4. I enjoyed most of the books I read in high school English class unless it was poetry. Poetry was so painful it took me years to get over it and actually learn how to read and enjoy it. I enjoyed Shakespeare in high school because I was in the “gifted” program when it had some money so a few times a year we got to go see plays which always included whatever Shakepeare play we read that year. But outside of school my reading was Jean Auel and Anne Rice and Richard Bach (I thought Jonathan Livingston Seagull the height of philosophical thought), as well as science fiction.

  5. Oh she’s alive and well living it up in Manhattan: Emperess of Romance. That’s a NYT review of a biography of her. I definitely gobbled up the blockbusters — my affection for romance novels has waned but not disappeared — and went through the requisite Sidney Sheldon, Robert Ludlum and Stephen King phases. I even tried Barbara Cartland but could not stand her asthmatic heroines who could never finish a sentence in one breath — ellipses littered every page.

  6. It took me forever to associate my love of reading with English classes — they seemed like completely separate things until I got to college. And I read some fairly serious stuff early on (understanding it was another matter …). It’s the curse and the opportunity of teaching literature — I assign texts that I hope students will enjoy, but because they ARE assigned, reading them is almost automatically just a little less fun.

  7. There are quite a few references in this post that are new to me. Especially, it is high time that I put Barnes and Winterson on the TBR list. I had mixed feelings about Austen’s novels, but loved The Woman in White when I read it at the age of 18.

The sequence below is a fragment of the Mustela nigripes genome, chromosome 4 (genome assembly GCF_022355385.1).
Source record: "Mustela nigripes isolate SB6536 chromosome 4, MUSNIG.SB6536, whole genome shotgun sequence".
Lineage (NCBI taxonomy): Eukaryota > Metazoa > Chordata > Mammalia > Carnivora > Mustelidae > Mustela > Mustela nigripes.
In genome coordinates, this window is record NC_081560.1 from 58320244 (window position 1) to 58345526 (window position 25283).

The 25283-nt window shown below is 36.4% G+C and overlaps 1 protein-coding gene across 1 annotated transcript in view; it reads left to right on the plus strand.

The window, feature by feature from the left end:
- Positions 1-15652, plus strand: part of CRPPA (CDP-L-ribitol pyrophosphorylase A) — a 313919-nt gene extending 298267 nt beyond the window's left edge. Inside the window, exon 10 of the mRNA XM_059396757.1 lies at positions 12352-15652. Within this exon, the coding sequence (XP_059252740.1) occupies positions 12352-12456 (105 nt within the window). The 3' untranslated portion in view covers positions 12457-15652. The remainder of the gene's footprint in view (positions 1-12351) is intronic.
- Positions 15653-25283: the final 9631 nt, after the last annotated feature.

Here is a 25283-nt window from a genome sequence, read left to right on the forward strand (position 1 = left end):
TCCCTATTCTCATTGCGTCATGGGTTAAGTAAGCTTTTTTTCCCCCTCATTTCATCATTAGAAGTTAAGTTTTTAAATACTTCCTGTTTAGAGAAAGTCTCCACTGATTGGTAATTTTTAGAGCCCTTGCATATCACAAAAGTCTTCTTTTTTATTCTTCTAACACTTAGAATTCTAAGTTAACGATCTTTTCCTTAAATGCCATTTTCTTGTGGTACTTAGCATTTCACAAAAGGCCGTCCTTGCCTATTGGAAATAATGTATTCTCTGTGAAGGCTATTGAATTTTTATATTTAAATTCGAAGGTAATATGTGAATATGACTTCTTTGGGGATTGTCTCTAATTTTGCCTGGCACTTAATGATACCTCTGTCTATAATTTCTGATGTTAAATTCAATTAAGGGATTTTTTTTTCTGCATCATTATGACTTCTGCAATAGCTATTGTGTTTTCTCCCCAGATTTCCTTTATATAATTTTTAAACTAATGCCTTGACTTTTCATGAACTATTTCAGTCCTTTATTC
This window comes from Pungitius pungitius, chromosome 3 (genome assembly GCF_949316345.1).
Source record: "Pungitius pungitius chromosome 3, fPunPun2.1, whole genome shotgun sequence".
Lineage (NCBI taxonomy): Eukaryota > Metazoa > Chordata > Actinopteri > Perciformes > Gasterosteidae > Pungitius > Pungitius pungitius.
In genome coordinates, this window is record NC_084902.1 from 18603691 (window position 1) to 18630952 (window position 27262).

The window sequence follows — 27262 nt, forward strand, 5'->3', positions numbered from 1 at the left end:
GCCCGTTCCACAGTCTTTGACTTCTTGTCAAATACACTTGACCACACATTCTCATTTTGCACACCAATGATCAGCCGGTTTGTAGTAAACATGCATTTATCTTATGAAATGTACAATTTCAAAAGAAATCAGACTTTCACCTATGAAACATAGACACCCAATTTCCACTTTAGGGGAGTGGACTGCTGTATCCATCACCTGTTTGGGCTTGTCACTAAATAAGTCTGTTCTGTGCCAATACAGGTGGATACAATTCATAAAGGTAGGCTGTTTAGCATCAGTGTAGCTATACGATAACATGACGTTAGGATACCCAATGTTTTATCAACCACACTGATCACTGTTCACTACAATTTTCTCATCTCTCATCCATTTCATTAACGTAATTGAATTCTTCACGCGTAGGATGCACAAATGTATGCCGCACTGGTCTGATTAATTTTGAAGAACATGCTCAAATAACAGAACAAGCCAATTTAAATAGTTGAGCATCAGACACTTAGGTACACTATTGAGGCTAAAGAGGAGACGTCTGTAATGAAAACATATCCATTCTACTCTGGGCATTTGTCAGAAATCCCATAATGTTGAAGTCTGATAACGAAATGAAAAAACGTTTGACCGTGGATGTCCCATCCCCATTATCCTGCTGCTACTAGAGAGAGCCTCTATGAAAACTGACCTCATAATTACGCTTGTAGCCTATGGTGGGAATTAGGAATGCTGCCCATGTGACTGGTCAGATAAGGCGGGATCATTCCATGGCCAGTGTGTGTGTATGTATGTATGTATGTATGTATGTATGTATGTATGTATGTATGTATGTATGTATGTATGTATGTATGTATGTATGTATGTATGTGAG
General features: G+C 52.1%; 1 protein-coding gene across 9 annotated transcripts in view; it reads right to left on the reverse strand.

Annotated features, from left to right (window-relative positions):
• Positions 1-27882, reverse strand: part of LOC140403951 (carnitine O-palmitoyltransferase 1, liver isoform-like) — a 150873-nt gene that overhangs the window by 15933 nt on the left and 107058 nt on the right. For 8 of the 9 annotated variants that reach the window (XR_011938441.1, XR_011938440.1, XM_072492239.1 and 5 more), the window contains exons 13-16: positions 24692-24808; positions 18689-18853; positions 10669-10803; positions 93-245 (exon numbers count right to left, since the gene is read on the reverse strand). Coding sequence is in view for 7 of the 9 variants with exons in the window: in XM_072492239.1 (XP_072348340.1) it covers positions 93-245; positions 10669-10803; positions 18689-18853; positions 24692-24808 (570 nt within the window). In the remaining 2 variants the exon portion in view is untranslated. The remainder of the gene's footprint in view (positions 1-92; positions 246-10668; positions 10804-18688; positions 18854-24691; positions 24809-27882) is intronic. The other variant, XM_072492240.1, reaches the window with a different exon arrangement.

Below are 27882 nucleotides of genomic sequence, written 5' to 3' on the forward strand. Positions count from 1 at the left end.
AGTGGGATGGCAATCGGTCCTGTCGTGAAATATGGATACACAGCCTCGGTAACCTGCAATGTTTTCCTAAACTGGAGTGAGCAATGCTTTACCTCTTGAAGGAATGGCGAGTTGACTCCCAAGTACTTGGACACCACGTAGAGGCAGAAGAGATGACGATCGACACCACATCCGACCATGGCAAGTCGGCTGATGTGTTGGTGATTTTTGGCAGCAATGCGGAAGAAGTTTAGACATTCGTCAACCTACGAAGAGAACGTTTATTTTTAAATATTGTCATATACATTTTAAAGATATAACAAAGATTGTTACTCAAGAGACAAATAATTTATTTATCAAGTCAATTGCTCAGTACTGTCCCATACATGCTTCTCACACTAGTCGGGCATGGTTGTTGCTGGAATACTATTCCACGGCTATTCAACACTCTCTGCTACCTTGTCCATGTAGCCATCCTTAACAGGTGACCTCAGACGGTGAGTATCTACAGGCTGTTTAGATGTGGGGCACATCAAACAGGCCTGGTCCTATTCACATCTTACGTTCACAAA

It is pretty common in the US to assign novels as required reading in summer vacations. If not done carefully, this looks like a sure-fire way of killing the child’s interest in reading. I mean, why must a child read a novel when it is fascinated by something equally educational. If such a “reading assignment “strategy has to be adopted – and there are good reasons for this, in a time when fewer kids are reading books – then it would have to be done differently: E.g., Give the kids options (done in many schools), or enact part of a novel (done in a few schools) to cultivate interest, and recommend books that might make sense at that age. I remember when my mother bought an abridged illustrated pocketbook and explained to us the central idea of Around the World in Eighty Days, talking rather animatedly about Phileas Fogg and Passepartout. I was seriously impressed by Phileas.

  8. Stefanie – ah now, yes, poetry. It took me a long time to get into poetry too, although looking back at what we were given, I am not hugely surprised. The Eve of St Agnes and Hiawatha are not designed to thrill. Oh and I do remember reading Jonathon Livingstone Seagull! Imani – I’m rather pleased to think she’s still living the high life somewhere! I never read Barbara Cartland, but one of my best friends at school was always reading Catherine Cookson and I read over her shoulder sometimes. I was astonished by how grim and violent the stories were! I get the impression that Cartland is altogether fluffier 🙂 Dorothy – I love the way you put that. Associating reading with English classes is the trick, isn’t it!! Polaris – I listened to an abridged version of Vernes’ Journey to the Centre of the Earth (is that what it’s called? I’m suddenly assailed by doubt) with my son and we both enjoyed it a lot. Full length Verne can be quite intimidating. I used to warm my son up to new authors by playing them to him on audio tape first, so I so think that a little thought about how to introduce children to new books can go a very long way. And I’d love to know what you think of Flaubert’s Parrot.